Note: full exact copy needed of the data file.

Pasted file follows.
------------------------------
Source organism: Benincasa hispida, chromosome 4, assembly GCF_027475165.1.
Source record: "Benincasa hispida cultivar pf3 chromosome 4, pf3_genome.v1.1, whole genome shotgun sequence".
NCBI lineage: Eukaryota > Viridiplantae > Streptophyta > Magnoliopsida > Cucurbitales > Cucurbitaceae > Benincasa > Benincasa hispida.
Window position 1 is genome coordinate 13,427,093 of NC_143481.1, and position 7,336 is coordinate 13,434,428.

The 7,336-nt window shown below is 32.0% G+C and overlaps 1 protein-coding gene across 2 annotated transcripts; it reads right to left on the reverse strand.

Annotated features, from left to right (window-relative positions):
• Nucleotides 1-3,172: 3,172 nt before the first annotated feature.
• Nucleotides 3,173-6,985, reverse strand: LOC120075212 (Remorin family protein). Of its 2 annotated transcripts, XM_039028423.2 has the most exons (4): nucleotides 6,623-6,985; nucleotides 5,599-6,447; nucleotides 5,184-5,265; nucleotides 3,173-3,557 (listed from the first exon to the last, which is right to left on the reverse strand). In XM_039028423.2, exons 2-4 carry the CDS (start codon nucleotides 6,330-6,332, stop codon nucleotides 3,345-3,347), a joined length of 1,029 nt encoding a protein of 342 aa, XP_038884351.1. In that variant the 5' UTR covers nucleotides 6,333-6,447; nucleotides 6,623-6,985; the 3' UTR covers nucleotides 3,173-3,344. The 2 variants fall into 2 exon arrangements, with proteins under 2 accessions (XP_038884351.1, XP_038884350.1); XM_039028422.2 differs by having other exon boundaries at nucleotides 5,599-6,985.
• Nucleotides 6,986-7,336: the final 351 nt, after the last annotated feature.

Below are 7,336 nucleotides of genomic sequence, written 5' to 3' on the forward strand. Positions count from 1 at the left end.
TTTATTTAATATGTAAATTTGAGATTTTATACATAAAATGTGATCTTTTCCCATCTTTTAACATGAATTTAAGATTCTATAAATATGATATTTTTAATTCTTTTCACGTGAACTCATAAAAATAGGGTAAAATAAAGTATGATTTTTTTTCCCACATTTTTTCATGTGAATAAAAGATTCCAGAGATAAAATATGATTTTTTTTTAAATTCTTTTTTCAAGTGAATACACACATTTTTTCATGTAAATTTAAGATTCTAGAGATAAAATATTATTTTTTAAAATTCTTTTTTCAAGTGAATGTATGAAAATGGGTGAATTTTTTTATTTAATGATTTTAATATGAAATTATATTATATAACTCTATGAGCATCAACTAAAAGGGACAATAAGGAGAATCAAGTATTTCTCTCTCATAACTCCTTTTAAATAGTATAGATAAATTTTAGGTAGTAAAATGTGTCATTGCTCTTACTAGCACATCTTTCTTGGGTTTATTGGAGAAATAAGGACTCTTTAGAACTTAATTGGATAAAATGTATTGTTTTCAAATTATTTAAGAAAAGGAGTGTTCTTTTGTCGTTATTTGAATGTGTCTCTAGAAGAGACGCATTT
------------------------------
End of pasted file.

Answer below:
Source organism: Benincasa hispida, chromosome 4, assembly GCF_027475165.1.
Source record: "Benincasa hispida cultivar pf3 chromosome 4, pf3_genome.v1.1, whole genome shotgun sequence".
NCBI lineage: Eukaryota > Viridiplantae > Streptophyta > Magnoliopsida > Cucurbitales > Cucurbitaceae > Benincasa > Benincasa hispida.
Window position 1 is genome coordinate 13,427,093 of NC_143481.1, and position 7,336 is coordinate 13,434,428.

The 7,336-nt window shown below is 32.0% G+C and overlaps 1 protein-coding gene across 2 annotated transcripts; it reads right to left on the reverse strand.

Annotated features, from left to right (window-relative positions):
• Nucleotides 1-3,172: 3,172 nt before the first annotated feature.
• Nucleotides 3,173-6,985, reverse strand: LOC120075212 (Remorin family protein). Of its 2 annotated transcripts, XM_039028423.2 has the most exons (4): nucleotides 6,623-6,985; nucleotides 5,599-6,447; nucleotides 5,184-5,265; nucleotides 3,173-3,557 (listed from the first exon to the last, which is right to left on the reverse strand). In XM_039028423.2, exons 2-4 carry the CDS (start codon nucleotides 6,330-6,332, stop codon nucleotides 3,345-3,347), a joined length of 1,029 nt encoding a protein of 342 aa, XP_038884351.1. In that variant the 5' UTR covers nucleotides 6,333-6,447; nucleotides 6,623-6,985; the 3' UTR covers nucleotides 3,173-3,344. The 2 variants fall into 2 exon arrangements, with proteins under 2 accessions (XP_038884351.1, XP_038884350.1); XM_039028422.2 differs by having other exon boundaries at nucleotides 5,599-6,985.
• Nucleotides 6,986-7,336: the final 351 nt, after the last annotated feature.

Below are 7,336 nucleotides of genomic sequence, written 5' to 3' on the forward strand. Positions count from 1 at the left end.
TTTATTTAATATGTAAATTTGAGATTTTATACATAAAATGTGATCTTTTCCCATCTTTTAACATGAATTTAAGATTCTATAAATATGATATTTTTAATTCTTTTCACGTGAACTCATAAAAATAGGGTAAAATAAAGTATGATTTTTTTTCCCACATTTTTTCATGTGAATAAAAGATTCCAGAGATAAAATATGATTTTTTTTTAAATTCTTTTTTCAAGTGAATACACACATTTTTTCATGTAAATTTAAGATTCTAGAGATAAAATATTATTTTTTAAAATTCTTTTTTCAAGTGAATGTATGAAAATGGGTGAATTTTTTTATTTAATGATTTTAATATGAAATTATATTATATAACTCTATGAGCATCAACTAAAAGGGACAATAAGGAGAATCAAGTATTTCTCTCTCATAACTCCTTTTAAATAGTATAGATAAATTTTAGGTAGTAAAATGTGTCATTGCTCTTACTAGCACATCTTTCTTGGGTTTATTGGAGAAATAAGGACTCTTTAGAACTTAATTGGATAAAATGTATTGTTTTCAAATTATTTAAGAAAAGGAGTGTTCTTTTGTCGTTATTTGAATGTGTCTCTAGAAGAGACGCATTT